Photopatch testing of 1155 patients: Results of the U.K. multicentre photopatch study group

A. M. Bryden, H. Moseley, S. H. Ibbotson, M. M U Chowdhury, M. H. Beck, J. Bourke, J. English, P. Farr, I. S. Foulds, D. J. Gawkrodger, S. George, D. I. Orton, S. Shaw, J. McFadden, P. Norris, P. Podmore, S. Powell, L. E. Rhodes, J. Sansom, M. WilkinsonH. Van Weelden, J. Ferguson

    Research output: Contribution to journalArticlepeer-review


    Background: Photoallergic contact dermatitis can be difficult to diagnose if not appropriately investigated. Currently, the most common U.K. photoallergens appear to be sunscreen chemicals. The investigation of choice is photopatch testing (PPT), which is probably underused. In part, this is due to differences in methodology and results interpretation. Objectives: To conduct PPT using a group of sunscreen chemicals, defined indications and a standardized methodology including interpretation and relevance of reactions in patients attending for investigation at 17 centres across the U.K., Ireland and the Netherlands. Methods: Patients (n = 1155) who fulfilled the inclusion criteria were investigated with PPT using sunscreen chemicals in addition to suspected topical products. Readings were taken at 24, 48 and 72 h following standardized ultraviolet A irradiation (5 J cm-2). The clinical relevance of any reaction was recorded. Results: Of the 1155, 130 had allergic reactions (11·3%). Of these, 51 had photoallergy (PA) (4·4%), 64 had contact allergy (CA) (5·5%), and 15 patients had combined PA and CA (1·3%). Multiple PA was seen in some. The most common photoallergen was benzophenone-3 (27 reactions; 21%). Most reactions (60%) were clinically relevant. The most common indication for testing in patients found to have PA was a history of reacting to a sunscreen (41%). The other 59% had an exposed-site dermatitis/skin problem or a photodermatosis. Some centres (n = 8) performed readings after the standard 48-h reading, and an extra 32 PA and 22 CA reactions were detected, which were not evident at 48 h. A new photoallergen (octyl triazone) was detected in two patients. Conclusions: Sunscreen PA and CA are probably equally uncommon. Most reactions, of both reaction types, were relevant clinically. A large proportion of patients (59%) found to have PA was unaware of reacting to a sunscreen chemical, suggesting that PA should be considered as an explanation in any exposed-site dermatitis. Although this study focused on reactions at 48 h postirradiation, readings performed up to 96 h, while inconvenient, add value by detecting additional relevant responses. A previously unknown photoallergen was found, highlighting the need for awareness of novel photoallergens in the marketplace. A standardized PPT method not only encourages more use of this investigation, but also facilitates comparison of results between centres and so will improve our understanding of PA. © 2006 British Association of Dermatologists.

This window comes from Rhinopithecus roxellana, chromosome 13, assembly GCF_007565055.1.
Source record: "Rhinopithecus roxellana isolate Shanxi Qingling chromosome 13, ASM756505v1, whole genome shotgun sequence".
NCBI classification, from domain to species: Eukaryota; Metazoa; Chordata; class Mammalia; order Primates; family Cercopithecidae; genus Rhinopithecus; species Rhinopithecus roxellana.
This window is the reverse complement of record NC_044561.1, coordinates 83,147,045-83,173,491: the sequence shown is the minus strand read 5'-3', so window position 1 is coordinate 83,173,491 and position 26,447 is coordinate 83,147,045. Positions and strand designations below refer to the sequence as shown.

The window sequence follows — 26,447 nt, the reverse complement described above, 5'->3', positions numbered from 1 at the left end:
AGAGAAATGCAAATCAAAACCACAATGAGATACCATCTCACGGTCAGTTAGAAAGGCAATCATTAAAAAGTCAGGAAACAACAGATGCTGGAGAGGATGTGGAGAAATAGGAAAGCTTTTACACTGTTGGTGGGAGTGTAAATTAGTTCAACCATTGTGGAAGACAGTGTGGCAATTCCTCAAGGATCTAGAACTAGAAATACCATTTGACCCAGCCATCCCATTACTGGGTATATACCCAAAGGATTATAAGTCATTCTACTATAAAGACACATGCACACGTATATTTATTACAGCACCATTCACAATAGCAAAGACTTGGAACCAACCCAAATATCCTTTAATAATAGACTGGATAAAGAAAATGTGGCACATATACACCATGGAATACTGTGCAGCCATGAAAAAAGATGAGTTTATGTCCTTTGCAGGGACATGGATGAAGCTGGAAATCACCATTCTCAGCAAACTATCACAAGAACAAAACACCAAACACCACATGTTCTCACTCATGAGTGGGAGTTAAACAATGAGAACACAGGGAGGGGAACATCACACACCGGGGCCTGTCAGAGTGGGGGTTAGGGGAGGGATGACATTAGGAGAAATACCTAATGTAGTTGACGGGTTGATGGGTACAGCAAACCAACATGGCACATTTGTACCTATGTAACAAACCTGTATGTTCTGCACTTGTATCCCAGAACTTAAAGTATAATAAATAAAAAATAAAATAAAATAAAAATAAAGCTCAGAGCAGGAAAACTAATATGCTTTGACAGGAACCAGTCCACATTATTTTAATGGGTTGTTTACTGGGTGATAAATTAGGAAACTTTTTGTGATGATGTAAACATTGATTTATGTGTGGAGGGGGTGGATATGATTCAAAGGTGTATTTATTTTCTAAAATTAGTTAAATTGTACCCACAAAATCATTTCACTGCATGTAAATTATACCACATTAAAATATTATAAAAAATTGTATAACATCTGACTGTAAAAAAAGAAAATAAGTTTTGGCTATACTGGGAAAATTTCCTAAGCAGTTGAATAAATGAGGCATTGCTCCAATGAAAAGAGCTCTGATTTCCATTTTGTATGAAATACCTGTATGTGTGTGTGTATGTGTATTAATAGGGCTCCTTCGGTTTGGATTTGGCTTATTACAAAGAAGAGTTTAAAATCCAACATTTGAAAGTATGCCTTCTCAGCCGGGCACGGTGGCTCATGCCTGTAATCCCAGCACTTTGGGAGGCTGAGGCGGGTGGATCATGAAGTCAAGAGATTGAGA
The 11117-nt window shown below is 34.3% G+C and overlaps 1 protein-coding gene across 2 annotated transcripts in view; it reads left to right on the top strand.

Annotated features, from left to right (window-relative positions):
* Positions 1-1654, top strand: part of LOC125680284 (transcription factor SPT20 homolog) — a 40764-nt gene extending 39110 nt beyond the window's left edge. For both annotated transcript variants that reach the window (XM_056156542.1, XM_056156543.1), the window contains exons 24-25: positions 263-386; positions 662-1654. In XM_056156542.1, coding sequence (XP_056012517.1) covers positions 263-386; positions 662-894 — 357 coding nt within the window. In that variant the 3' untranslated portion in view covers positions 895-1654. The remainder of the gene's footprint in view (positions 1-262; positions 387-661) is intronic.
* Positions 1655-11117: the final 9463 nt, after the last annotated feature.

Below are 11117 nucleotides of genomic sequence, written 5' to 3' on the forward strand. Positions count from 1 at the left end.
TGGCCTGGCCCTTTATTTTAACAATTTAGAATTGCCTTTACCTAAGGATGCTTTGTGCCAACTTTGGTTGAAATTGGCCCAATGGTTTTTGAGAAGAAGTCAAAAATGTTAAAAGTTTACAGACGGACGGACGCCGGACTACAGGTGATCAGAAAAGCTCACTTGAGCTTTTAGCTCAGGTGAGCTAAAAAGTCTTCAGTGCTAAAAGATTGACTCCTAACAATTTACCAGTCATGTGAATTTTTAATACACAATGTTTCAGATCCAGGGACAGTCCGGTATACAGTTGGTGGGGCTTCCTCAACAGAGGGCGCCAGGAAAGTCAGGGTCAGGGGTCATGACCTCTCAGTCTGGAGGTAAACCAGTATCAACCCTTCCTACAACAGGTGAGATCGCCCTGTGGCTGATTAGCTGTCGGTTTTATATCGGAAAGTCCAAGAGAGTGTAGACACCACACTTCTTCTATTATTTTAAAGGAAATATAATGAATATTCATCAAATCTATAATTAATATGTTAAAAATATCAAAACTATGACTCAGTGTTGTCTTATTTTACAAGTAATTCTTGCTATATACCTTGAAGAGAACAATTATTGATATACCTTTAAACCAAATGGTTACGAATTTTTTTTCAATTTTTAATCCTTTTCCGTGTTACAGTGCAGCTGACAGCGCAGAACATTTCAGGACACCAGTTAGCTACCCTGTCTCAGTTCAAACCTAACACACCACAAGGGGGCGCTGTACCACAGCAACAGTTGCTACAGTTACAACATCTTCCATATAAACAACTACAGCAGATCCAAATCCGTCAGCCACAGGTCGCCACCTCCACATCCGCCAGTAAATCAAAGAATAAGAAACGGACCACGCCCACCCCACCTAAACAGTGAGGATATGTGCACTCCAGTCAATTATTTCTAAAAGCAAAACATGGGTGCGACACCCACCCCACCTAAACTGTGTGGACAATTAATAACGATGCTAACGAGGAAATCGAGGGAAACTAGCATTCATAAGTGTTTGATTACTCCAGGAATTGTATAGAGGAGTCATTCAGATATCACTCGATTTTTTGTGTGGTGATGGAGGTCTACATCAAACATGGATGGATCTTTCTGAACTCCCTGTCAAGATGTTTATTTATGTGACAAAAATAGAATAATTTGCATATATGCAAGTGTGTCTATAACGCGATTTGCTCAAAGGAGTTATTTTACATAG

Original languageEnglish
    Pages (from-to)737-747
    Number of pages10
    JournalBritish Journal of Dermatology
    Issue number4
    Publication statusPublished - Oct 2006


    • Photoallergy
    • Photopatch testing
    • Sunscreens


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